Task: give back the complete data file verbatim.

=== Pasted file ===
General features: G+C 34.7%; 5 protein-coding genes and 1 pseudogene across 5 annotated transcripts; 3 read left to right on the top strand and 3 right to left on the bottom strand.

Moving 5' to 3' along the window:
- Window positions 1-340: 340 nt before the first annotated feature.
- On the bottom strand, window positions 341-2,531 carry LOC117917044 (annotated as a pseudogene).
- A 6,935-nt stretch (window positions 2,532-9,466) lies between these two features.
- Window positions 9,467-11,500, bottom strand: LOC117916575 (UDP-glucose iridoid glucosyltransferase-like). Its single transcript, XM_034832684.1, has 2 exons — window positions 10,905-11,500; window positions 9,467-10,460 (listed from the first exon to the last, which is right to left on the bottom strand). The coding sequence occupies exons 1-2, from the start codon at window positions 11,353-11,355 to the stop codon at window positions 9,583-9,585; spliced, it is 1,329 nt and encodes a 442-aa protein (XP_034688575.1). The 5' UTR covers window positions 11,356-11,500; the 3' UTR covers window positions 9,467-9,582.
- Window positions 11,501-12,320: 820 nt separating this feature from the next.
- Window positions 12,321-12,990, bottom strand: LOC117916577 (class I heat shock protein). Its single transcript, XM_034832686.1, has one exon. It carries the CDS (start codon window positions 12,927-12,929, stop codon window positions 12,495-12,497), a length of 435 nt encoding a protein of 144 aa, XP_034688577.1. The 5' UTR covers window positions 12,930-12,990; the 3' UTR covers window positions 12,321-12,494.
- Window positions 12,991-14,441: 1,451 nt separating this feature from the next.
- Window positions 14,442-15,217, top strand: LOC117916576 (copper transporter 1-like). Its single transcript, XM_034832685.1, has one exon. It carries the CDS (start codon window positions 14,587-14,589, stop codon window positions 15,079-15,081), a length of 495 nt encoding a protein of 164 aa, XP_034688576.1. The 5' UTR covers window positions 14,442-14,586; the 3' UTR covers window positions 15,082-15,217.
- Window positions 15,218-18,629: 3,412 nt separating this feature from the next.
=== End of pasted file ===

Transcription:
General features: G+C 34.7%; 5 protein-coding genes and 1 pseudogene across 5 annotated transcripts; 3 read left to right on the top strand and 3 right to left on the bottom strand.

Moving 5' to 3' along the window:
- Window positions 1-340: 340 nt before the first annotated feature.
- On the bottom strand, window positions 341-2,531 carry LOC117917044 (annotated as a pseudogene).
- A 6,935-nt stretch (window positions 2,532-9,466) lies between these two features.
- Window positions 9,467-11,500, bottom strand: LOC117916575 (UDP-glucose iridoid glucosyltransferase-like). Its single transcript, XM_034832684.1, has 2 exons — window positions 10,905-11,500; window positions 9,467-10,460 (listed from the first exon to the last, which is right to left on the bottom strand). The coding sequence occupies exons 1-2, from the start codon at window positions 11,353-11,355 to the stop codon at window positions 9,583-9,585; spliced, it is 1,329 nt and encodes a 442-aa protein (XP_034688575.1). The 5' UTR covers window positions 11,356-11,500; the 3' UTR covers window positions 9,467-9,582.
- Window positions 11,501-12,320: 820 nt separating this feature from the next.
- Window positions 12,321-12,990, bottom strand: LOC117916577 (class I heat shock protein). Its single transcript, XM_034832686.1, has one exon. It carries the CDS (start codon window positions 12,927-12,929, stop codon window positions 12,495-12,497), a length of 435 nt encoding a protein of 144 aa, XP_034688577.1. The 5' UTR covers window positions 12,930-12,990; the 3' UTR covers window positions 12,321-12,494.
- Window positions 12,991-14,441: 1,451 nt separating this feature from the next.
- Window positions 14,442-15,217, top strand: LOC117916576 (copper transporter 1-like). Its single transcript, XM_034832685.1, has one exon. It carries the CDS (start codon window positions 14,587-14,589, stop codon window positions 15,079-15,081), a length of 495 nt encoding a protein of 164 aa, XP_034688576.1. The 5' UTR covers window positions 14,442-14,586; the 3' UTR covers window positions 15,082-15,217.
- Window positions 15,218-18,629: 3,412 nt separating this feature from the next.